didn’t benefit from it.”

“”Let me say this: Mike Tomlin was not part of the Rooney Rule,” [Dan] Rooney said. “We had already interviewed Ron Rivera [then the Bears’ defensive coordinator], and so that fulfilled the obligation,” Rooney said. “We went on, had heard about Mike, called him in and talked to him. He was very impressive.””

They interviewed three minorities for that single position.

In context, when the Rooney Rule was implemented, African American coaching talent was apparently in good supply (despite the claims of some). No football team had to do extensive talent searches to find good coaching talent of any color. There was a fairly well defined, finite and easily searched population. They weren’t exactly getting thousands of quality resumes for head coaching positions. And the Rooney Rule was, at that time, targeting just that one discrete lonely position.

The Rooneys just did it, didn’t stop there, and never looked back.

Not only that, and perhaps most importantly, the Rooney Rule wasn’t even remotely a starting point for some racially-challenged organization experimenting with diversity hiring. The Steeler Head Coach wasn’t going to be “The Black Hire.

The much loved Rooney family had long overcome race as a recruitment-hiringobstacle in the broader on-field positions, from hiring the NFL’s first African-American assistant coach in 1957, to starting a black quarterback in the early 1970s.  The Head Coach position wasn’t their first diversity rodeo.

It hasn’t been so easy for the rest of the NFL to make that shift. It is, after all, still called the “Rooney Rule” and not generically “The NFL Rule” for a reason. Different teams in different cities, different cultures, different strategies and different coaching philosophies, not to mention different fans. Not everyone is enamored with the Rooney Rule, as:

…and much more.

That being the case, should corporations run with it, or pass on it?

Given the sophisticated HR technologies at their disposal, the Rooney Rule may in fact be one of the laziest methods yet for corporate diversity talent drafts.

That alone doesn’t make it a bad thing.

It is a blunt force instrument in the hands of otherwise innovative, creative, tech-savvy C-Level executives.  That includes highly compensated Chief Diversity Officers with PhDs.  They all dwell together in data-rich environments with fingertip-accessible international reach to a diverse, broad and deep global talent pool.

And they’ve dredged up a decade-old football play.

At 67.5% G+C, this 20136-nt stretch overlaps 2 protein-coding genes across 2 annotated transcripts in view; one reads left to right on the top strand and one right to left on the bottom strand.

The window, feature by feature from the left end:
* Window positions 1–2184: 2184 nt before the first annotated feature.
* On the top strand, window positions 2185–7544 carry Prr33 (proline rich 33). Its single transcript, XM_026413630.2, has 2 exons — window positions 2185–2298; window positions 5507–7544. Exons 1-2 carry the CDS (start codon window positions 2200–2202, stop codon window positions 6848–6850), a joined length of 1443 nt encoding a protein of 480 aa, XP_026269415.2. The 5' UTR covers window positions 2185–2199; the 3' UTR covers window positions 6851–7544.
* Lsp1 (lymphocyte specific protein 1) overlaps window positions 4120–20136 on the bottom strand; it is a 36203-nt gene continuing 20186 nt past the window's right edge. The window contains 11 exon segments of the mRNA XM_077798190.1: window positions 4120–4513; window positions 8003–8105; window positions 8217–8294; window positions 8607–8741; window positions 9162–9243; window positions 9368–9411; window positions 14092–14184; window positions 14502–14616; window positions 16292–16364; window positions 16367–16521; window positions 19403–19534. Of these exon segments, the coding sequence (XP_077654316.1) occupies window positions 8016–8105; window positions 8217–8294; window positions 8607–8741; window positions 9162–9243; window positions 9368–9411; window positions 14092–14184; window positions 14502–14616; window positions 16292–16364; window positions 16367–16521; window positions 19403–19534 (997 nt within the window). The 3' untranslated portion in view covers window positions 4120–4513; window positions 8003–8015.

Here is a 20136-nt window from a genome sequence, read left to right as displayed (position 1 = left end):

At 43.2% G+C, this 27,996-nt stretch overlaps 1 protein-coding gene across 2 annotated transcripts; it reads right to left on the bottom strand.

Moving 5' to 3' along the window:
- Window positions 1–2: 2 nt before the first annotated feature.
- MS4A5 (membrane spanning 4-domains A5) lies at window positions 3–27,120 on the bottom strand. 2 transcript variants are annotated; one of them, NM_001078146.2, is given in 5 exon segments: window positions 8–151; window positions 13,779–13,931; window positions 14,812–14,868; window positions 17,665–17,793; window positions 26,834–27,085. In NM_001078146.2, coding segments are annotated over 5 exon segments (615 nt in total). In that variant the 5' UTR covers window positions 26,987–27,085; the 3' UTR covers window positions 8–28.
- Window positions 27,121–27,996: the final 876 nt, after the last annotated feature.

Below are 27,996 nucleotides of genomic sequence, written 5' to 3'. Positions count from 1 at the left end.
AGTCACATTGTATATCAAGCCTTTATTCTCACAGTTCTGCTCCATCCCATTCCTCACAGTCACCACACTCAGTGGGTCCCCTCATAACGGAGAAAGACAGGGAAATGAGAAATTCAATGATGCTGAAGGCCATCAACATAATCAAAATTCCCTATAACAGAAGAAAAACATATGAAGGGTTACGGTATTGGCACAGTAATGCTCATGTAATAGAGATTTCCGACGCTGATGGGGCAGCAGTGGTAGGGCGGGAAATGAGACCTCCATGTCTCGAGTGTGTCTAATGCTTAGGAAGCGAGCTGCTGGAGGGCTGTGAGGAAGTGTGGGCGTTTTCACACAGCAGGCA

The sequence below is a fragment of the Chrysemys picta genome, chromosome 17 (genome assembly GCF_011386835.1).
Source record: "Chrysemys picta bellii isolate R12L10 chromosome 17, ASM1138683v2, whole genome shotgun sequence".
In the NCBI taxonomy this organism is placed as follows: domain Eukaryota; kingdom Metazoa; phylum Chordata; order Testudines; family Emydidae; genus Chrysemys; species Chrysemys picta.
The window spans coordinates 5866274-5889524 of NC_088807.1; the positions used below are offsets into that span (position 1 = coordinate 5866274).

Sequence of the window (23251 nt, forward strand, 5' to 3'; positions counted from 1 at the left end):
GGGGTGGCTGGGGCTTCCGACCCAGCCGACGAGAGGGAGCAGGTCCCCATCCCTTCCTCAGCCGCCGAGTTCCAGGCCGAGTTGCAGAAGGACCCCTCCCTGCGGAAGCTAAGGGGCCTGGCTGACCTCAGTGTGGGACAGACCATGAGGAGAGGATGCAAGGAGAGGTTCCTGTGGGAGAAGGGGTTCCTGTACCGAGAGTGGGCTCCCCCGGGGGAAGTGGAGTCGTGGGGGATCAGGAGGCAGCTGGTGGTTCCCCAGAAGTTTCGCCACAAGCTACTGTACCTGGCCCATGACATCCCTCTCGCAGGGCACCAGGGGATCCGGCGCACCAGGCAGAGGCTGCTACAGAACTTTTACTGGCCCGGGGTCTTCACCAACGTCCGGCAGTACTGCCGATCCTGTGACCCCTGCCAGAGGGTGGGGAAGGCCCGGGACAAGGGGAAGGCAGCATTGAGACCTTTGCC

The good news is that a slap-dash Hail Mary application of a legacy sports rule may indeed alter corporate employee demographics in the short term, in a few cases. The bad news is that it won’t generate sustainable inclusive organizational cultures in the long term. As we saw with the Baltimore Police Department,introducing racial “diversity” into an organization doesn’t by itself change the organizational culture.

For most business organizations experimenting with a Rooney Rule approach, the beneficiary position will most likely be restored to its former demographic within a single tenure cycle, and most likely the experiment will be officially declared over.

Still, kudos to any organization new to diversity hiring in 2016 that makes a solid public relations hit using a 2003 Pittsburgh Steeler football rule meant for one position.

But…what if every employer in every sector did it for every open position in the next decades of this century? At only 10% of the U.S. population, African American unemployment could vanish in a single generation, and diversity consulting could become obsolete.

Though it sounds incredible, it is theoretically possible that the Rooney Rule could become the corporate HR equivalent of the “forward pass” in diversity hiring, the next best thing since Affirmative Action of the 1970s.  

Until it’s made illegal. 

Copyright © 2016 – Robert D. Jones – All Rights Reserved


Cultural neutrality” is achieved through an operationalized “attitude of impartiality.” Everybody has one or more cultures, and everyone is embroiled in or affected by related intercultural conflict. The CultureNeutral® Framework is a system of thought and action that provides a manageable space in which to disengage from needless intercultural conflicts, and better manage a wide range of normal conflict by applying the principle of neutrality personally, in our families, workplaces, communities, and citizenships.

No Comments Yet.

Leave a Reply

Your email address will not be published. Required fields are marked *